Greg Roache, Gainey’s president, said he sent three employees to spend a few days at Modern Precast in Ottsville, Pa., to learn about the firm’s accounting systems, observe its operations and gain a better understanding of its scheduling processes. Going a step further, Gainey’s Concrete sent maintenance and quality control employees to work at Western Precast Concrete in El Paso, Texas. There, the trio got a firsthand peek at some of the processes this fellow NPCA member was using – an experience that Greg Roache sees as being similar to on-the-job training.
“It helped us jump-start and improve upon our own maintenance and quality control processes,” he said. “There’s really no school that you can send someone to for this level of hands-on learning.”
Leo Feuerstein, operations manager at Western Precast, concurred and said the idea of collaborating with other precasters initially surfaced at an NPCA convention, where Greg and Lisa Roache brought up the idea of getting a few plants together and doing an employee exchange. For Feuerstein, the notion seemed similar to hosting a foreign exchange student, where someone comes to visit and learns how things are done in another geographical location.
“It is a very good experience to take a fresh look at a job you do each day and then see how another company approaches the same position,” Feuerstein said.
At Western Precast, Feuerstein worked with his brother, David Feuerstein, the company’s general manager, and the Roaches to decide when the exchange would take place and which managers would participate.
“I was told that these managers took back new skills in maintenance and quality control that they felt were important and could improve their processes,” Feuerstein said.
From the Gainey’s employees, Feuerstein said his staff learned a few tips and tricks that were helpful and applicable. This win-win scenario helped both precasters make gains while also cultivating an air of collaboration and cooperation among companies that in many cases would be seen as competitors.
Taking tours to the next level
For years, NPCA has been promoting the use of plant tours as a way for its members to share best practices, brainstorm, collaborate and see one another’s plants and facilities firsthand. Whether they need safety advice, help using a new piece of software or assistance with new product line development, individual precasters have taken the plant tour concept to new levels by arranging their own employee exchanges and on-site visits that range in length from just a few hours to several days. These scaled down versions of formal job exchange programs are helping companies learn best practices and receive training in a very focused and deliberate manner.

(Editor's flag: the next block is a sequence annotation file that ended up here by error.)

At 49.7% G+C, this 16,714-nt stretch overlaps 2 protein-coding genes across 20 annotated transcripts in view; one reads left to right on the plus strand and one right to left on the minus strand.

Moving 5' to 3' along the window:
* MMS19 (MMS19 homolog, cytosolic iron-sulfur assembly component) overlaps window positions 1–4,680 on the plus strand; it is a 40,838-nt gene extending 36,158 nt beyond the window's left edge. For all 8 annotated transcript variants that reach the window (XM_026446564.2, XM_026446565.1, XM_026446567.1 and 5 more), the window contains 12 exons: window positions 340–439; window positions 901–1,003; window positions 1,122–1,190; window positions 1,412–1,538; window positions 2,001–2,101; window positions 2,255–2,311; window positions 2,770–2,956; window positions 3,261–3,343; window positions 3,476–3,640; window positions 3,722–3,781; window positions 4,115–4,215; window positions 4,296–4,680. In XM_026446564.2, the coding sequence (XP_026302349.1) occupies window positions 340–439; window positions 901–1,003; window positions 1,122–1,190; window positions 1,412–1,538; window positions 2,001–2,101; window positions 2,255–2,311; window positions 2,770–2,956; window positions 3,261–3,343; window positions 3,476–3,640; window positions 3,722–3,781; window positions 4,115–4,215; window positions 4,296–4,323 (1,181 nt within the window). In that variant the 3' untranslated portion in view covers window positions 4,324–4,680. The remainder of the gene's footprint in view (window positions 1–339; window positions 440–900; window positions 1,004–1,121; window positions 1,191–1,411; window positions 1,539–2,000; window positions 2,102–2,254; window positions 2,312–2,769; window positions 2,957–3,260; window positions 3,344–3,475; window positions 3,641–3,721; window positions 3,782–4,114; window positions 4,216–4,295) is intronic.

“As NPCA members, it’s pretty natural for us to go to shows and attend plant tours,” Greg Roache said. “We’ve been able to take that concept to a new level and get an honest, bird’s-eye view of what other companies are doing.”
Roache said the arrangements tend to work best when the two participating firms pick just one or two subjects to focus on during the visit. By determining the key subject(s) of interest in advance, you can make better use of your time while on site. Then, the host company can figure out ways to show everything within that realm, answer questions, address suggestions and hone in on the subjects of the highest interest.
Advice from the pros
When looking for other precasters to work with, Feuerstein said finding companies that you can trust – and that aren’t in your immediate geographical region – is extremely important.
“Gainey’s is in Louisiana and we are in Texas, so it made sense to work together,” Feuerstein said. “However, it’s understandable that if the visits take place in plants that are too close to each other, challenges in relation to competition and employee relations may arise.”
Barger agreed and said the best approach is to look well outside of your geographical region for precasters to work with in this manner.
“We all have room to grow in this area,” Barger said. “The bottom line is that the closer you are in proximity to the company you’d like to work with, the less likely the chances that it will happen. However, once you get past a six- to eight-hour radius of your plant, the more open precasters will be to the idea.”
As a direct beneficiary of C.R. Barger & Sons’ out-of-state collaboration efforts, Carlson advised all precasters to look to one another for help with both startup and ongoing business support.
“I’ve found that the industry as a whole is very helpful and very willing to do what it can to teach others about best practices and other key points,” Carlson said. “Every operation has something to teach another operation and getting a fresh perspective can be really beneficial for participants on both sides of the table.”
Bridget McCrea is a freelance writer who covers manufacturing, industry and technology. She is a winner of the Florida Magazine Association’s Gold Award for best trade-technical feature statewide.